DSLR Cinema, Cinema Raw, and Cinematic Journalism

by Kurt Lancaster

Dog Day DSLR Afternoon

Thierry Dauga‘s dog, Poupou, steals the show in this charming DSLR short covering the life in the day of a Canadian dog.

Thierry mentions how his eight year old dog is becoming more calm as he gets older, but he didn’t slow down for his new acting career.  Poupou is a runner, but some shots required him “to stop and stay still,” Thierry says in an interview. He wasn’t used to being asked to stop for his closeup! So Thierry devised a tried and true plan.

“I started to use little treats to reward him when I was doing what I wanted him to do and he understood very quickly and was rapidly playing the game!” Thierry exclaims.

Many of the shots were “were realized on the spot, at the first try,” Thierry beams proudly. Initially, Thierry wanted to discover if he could shoot a short story using a storyboard with fifty shots. It worked. His storyboard process was so controlled in shaping his composition, Thierry took photos with his zoom lens and reviewed them on his computer. He then “took note of the focal length for each photo test,” placing a “mark on the lens to locate the focal length” he wanted. In this way, Thierry says he was “able to respect the focal planned in the story-board.”

 

One of Thierry Dauga’s storyboards for Belle Journée

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His shots take advantage of the DSLR’s ability to work with shallow depth of field, while at the same time creating a sense of intimacy difficult to achieve with standard (small chip) prosumer video cameras.

Thierry explained how he had shot video before with the “regular” video cameras, but he feels that three “main advantages of a dslr are in relation to its iso sensitivity, focal length, and depth of field.” In addition, he says he “was able to decrease the ISO noise, to know at all times which focal lenght I was using while shooting, and also to be able to decrease the depth of field (with the dslr features of small aperture and big cmos sensor).”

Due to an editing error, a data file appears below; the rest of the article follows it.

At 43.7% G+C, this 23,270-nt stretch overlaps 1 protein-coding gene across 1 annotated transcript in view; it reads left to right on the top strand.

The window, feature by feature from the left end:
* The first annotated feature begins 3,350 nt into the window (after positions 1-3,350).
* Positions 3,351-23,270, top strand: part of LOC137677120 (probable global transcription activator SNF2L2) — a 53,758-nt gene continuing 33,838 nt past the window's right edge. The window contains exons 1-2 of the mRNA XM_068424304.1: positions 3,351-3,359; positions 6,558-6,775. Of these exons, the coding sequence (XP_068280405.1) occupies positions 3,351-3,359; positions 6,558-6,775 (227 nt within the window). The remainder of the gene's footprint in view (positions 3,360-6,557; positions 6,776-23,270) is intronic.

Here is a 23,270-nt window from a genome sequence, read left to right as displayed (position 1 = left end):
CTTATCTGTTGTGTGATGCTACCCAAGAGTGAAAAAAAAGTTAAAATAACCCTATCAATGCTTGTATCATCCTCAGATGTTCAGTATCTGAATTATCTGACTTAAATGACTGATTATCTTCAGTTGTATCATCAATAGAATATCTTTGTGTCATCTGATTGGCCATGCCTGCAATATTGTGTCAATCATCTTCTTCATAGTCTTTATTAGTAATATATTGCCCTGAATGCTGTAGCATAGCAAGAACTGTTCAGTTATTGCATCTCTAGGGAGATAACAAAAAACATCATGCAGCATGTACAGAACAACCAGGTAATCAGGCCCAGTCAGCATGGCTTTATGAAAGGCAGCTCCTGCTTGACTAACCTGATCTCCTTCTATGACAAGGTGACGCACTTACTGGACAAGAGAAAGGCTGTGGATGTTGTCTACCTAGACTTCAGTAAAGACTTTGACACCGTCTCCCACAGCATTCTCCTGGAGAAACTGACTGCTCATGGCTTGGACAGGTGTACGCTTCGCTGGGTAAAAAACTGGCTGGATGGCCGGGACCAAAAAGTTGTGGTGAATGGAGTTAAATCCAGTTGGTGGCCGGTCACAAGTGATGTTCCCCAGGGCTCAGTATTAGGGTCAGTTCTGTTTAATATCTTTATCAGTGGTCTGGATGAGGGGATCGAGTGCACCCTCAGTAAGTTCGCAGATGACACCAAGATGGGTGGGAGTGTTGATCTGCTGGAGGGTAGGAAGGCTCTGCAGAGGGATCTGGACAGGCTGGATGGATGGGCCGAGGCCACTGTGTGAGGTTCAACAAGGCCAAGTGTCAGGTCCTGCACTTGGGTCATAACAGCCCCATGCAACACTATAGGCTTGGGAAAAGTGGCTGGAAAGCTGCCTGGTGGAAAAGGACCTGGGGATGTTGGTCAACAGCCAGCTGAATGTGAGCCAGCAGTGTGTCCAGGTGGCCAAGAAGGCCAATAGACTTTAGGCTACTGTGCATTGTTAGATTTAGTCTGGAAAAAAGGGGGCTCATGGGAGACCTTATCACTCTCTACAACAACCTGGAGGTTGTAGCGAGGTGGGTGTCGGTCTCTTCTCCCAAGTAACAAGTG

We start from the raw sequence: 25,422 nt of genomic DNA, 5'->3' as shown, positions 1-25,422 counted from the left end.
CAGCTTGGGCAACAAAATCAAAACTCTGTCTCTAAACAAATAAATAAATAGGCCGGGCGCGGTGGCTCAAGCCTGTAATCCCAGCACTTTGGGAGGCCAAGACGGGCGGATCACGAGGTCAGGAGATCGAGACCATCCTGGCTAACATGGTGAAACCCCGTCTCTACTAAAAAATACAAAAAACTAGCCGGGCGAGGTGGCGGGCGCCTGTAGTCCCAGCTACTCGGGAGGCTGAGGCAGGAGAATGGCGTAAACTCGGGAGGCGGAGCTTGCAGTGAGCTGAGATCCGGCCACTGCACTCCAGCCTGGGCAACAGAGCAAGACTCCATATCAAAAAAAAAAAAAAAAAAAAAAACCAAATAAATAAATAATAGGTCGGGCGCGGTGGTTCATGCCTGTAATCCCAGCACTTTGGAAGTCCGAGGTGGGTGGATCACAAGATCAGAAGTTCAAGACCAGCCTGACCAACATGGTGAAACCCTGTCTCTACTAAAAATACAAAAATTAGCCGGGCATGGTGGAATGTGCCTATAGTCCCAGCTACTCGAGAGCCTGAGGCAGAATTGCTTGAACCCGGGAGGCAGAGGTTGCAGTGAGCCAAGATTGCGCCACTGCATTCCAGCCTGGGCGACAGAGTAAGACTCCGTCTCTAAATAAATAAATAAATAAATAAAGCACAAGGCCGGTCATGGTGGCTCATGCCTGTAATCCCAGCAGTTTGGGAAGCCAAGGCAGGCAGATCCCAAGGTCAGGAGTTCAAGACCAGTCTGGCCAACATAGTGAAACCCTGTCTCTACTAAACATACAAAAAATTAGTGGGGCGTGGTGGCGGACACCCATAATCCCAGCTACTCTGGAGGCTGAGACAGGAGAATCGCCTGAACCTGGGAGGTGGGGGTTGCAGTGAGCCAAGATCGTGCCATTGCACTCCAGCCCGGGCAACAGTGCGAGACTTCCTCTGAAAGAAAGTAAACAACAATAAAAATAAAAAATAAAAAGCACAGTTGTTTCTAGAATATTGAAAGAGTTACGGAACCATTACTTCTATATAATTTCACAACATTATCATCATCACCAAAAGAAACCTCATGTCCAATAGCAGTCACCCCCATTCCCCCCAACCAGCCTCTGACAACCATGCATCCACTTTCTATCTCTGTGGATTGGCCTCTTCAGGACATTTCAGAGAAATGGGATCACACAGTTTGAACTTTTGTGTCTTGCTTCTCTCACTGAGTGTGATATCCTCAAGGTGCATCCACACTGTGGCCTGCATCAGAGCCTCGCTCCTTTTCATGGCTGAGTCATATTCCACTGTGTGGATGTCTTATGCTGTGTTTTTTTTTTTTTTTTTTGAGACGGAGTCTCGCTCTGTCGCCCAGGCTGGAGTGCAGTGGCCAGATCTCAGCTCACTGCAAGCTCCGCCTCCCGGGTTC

The control of the image — especially as it related to his vision designed in his storyboards — allowed him to help execute the film he had envisioned.

Using a Canon 7D, Thierry shot with 25, 50, 85, 110, and 400mm (for the sun and moon shots). Although he has since purchased a viewfinder, follow focus, and a matte box, he shot Belle Journée bare bones style. His settings were at ISO 320, 1/40 shutter at 24p, while he kept his iris wide open for his lenses (ranging from f/3.5 to 5.6). He manually white balanced with a grey card. Thierry also used Canon’s Faithful picture style with an S-curve at: 58,60;200,202.

With underexposed shots, Thierry set the shutter to 1/30 of a second and increased his ISO to 640, 800, and 1250. Shots that were over-exposed, he set the shutter to 1/50 and decreased the ISO to 160, then used a variable ND filter to “finalize the exposure,” he explains.

Thierry’s film may have been an experiment in determining if he could pool off a DSLR short, but more than the multitude of so-called wanna-be filmmakers doing their “test” video, he provides a short film that expressed heart and a story-arc.

 

Category: Articles
  • Rodrigue says:

    Thirry’s ,je vois que tu es tres miticuleux . Continu si c’ est ta passion . A bientot

    February 29, 2012 at 9:03 am

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